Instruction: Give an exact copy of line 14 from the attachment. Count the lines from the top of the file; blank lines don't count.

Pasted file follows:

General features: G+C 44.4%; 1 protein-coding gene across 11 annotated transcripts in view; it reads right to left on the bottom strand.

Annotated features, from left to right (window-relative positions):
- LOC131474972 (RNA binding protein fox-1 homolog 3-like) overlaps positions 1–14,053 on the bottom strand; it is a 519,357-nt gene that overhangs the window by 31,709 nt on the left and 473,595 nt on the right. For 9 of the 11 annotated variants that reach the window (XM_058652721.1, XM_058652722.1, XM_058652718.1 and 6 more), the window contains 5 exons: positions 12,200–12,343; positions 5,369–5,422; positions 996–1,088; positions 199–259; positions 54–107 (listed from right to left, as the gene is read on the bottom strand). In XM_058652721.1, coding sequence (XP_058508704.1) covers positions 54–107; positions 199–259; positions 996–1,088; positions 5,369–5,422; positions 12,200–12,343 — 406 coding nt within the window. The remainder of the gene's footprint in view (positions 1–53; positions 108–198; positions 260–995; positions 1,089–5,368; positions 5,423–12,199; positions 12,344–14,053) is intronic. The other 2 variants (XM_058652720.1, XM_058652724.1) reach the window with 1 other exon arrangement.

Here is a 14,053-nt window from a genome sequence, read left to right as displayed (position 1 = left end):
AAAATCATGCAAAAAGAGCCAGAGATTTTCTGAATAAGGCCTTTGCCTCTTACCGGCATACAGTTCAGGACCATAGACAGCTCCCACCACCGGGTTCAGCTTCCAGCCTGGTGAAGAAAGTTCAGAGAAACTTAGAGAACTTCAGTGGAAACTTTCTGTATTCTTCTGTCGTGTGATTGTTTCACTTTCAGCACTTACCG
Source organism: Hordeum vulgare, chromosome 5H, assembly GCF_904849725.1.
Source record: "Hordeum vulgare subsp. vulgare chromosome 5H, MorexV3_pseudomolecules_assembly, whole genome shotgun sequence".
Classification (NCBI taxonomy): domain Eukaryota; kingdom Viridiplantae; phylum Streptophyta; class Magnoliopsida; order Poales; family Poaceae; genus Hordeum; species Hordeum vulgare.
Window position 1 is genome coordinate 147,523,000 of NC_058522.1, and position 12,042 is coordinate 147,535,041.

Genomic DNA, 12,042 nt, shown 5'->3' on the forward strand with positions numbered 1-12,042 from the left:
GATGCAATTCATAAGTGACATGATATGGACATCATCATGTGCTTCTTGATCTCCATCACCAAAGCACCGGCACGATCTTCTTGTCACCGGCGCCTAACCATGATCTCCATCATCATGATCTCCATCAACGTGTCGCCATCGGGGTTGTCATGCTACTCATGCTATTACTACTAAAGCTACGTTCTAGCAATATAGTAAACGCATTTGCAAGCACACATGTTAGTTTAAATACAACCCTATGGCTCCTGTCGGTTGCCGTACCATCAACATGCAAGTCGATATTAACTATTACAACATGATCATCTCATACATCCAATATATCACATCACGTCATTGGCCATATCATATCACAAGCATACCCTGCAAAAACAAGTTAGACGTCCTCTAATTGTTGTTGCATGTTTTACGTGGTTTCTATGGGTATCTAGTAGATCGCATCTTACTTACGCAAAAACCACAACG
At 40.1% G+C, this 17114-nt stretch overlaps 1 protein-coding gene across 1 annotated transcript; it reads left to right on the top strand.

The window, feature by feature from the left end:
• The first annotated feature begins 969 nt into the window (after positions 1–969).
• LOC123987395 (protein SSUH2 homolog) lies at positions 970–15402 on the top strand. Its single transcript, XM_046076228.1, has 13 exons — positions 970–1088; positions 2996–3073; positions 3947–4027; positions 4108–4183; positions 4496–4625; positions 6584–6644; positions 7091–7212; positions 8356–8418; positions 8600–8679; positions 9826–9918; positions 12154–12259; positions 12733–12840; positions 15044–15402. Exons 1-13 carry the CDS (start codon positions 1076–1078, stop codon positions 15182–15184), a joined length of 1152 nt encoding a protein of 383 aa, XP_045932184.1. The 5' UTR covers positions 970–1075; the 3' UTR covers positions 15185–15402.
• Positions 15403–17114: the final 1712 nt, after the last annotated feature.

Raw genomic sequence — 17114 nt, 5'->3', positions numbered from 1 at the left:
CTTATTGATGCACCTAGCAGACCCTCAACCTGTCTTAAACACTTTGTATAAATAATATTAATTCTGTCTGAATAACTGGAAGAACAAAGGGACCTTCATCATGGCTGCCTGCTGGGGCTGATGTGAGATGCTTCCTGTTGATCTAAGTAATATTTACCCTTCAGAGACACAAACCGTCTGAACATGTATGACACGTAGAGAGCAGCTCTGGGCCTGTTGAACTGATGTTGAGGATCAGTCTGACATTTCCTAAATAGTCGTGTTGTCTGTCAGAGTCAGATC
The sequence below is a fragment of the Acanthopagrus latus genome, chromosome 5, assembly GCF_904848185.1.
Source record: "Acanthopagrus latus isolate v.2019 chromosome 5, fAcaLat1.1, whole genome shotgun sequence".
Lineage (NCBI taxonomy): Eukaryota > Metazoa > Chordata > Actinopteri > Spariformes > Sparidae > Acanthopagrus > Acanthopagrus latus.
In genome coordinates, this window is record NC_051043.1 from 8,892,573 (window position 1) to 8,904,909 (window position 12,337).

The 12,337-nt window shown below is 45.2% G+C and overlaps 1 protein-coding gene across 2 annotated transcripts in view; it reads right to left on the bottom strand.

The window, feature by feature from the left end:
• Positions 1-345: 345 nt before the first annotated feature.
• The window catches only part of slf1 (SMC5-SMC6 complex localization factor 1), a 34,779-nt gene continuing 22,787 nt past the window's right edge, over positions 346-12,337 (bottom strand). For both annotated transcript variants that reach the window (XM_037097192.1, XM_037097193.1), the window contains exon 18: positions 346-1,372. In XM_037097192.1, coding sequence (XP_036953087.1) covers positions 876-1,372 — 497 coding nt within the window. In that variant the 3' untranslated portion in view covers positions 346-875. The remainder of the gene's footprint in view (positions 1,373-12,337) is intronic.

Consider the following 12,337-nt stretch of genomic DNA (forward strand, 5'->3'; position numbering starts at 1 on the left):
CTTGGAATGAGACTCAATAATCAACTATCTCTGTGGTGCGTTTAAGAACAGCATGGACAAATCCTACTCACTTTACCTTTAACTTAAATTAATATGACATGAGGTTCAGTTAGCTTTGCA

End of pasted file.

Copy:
• The first annotated feature begins 969 nt into the window (after positions 1–969).